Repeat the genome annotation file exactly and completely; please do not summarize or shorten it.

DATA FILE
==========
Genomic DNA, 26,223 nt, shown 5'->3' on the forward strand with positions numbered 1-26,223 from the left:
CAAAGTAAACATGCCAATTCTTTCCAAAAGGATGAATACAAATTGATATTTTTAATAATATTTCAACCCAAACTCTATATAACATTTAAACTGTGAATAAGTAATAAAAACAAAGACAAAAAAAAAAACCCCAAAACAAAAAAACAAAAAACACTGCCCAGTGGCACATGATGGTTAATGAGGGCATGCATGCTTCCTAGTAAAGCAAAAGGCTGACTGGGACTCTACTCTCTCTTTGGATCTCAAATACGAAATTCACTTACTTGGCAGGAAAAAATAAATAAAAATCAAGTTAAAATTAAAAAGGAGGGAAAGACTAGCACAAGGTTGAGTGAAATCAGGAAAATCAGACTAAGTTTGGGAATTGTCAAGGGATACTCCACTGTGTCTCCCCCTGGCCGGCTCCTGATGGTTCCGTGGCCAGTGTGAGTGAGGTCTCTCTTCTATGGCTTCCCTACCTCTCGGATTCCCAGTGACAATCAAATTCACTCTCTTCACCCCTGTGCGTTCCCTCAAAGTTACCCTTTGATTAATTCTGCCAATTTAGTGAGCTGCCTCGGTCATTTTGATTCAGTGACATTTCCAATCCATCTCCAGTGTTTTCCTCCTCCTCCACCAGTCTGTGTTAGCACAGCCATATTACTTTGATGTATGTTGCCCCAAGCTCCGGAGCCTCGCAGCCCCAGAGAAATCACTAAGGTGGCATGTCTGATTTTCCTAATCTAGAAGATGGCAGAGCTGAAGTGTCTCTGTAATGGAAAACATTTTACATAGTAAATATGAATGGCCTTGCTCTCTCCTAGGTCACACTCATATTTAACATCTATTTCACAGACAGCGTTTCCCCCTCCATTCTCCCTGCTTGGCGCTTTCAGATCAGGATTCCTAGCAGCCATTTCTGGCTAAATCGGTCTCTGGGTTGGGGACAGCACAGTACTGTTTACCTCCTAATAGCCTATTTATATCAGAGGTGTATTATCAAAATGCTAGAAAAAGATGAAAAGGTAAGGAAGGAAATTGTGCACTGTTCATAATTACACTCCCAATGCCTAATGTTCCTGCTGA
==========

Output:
Genomic DNA, 26,223 nt, shown 5'->3' on the forward strand with positions numbered 1-26,223 from the left:
CAAAGTAAACATGCCAATTCTTTCCAAAAGGATGAATACAAATTGATATTTTTAATAATATTTCAACCCAAACTCTATATAACATTTAAACTGTGAATAAGTAATAAAAACAAAGACAAAAAAAAAAACCCCAAAACAAAAAAACAAAAAACACTGCCCAGTGGCACATGATGGTTAATGAGGGCATGCATGCTTCCTAGTAAAGCAAAAGGCTGACTGGGACTCTACTCTCTCTTTGGATCTCAAATACGAAATTCACTTACTTGGCAGGAAAAAATAAATAAAAATCAAGTTAAAATTAAAAAGGAGGGAAAGACTAGCACAAGGTTGAGTGAAATCAGGAAAATCAGACTAAGTTTGGGAATTGTCAAGGGATACTCCACTGTGTCTCCCCCTGGCCGGCTCCTGATGGTTCCGTGGCCAGTGTGAGTGAGGTCTCTCTTCTATGGCTTCCCTACCTCTCGGATTCCCAGTGACAATCAAATTCACTCTCTTCACCCCTGTGCGTTCCCTCAAAGTTACCCTTTGATTAATTCTGCCAATTTAGTGAGCTGCCTCGGTCATTTTGATTCAGTGACATTTCCAATCCATCTCCAGTGTTTTCCTCCTCCTCCACCAGTCTGTGTTAGCACAGCCATATTACTTTGATGTATGTTGCCCCAAGCTCCGGAGCCTCGCAGCCCCAGAGAAATCACTAAGGTGGCATGTCTGATTTTCCTAATCTAGAAGATGGCAGAGCTGAAGTGTCTCTGTAATGGAAAACATTTTACATAGTAAATATGAATGGCCTTGCTCTCTCCTAGGTCACACTCATATTTAACATCTATTTCACAGACAGCGTTTCCCCCTCCATTCTCCCTGCTTGGCGCTTTCAGATCAGGATTCCTAGCAGCCATTTCTGGCTAAATCGGTCTCTGGGTTGGGGACAGCACAGTACTGTTTACCTCCTAATAGCCTATTTATATCAGAGGTGTATTATCAAAATGCTAGAAAAAGATGAAAAGGTAAGGAAGGAAATTGTGCACTGTTCATAATTACACTCCCAATGCCTAATGTTCCTGCTGA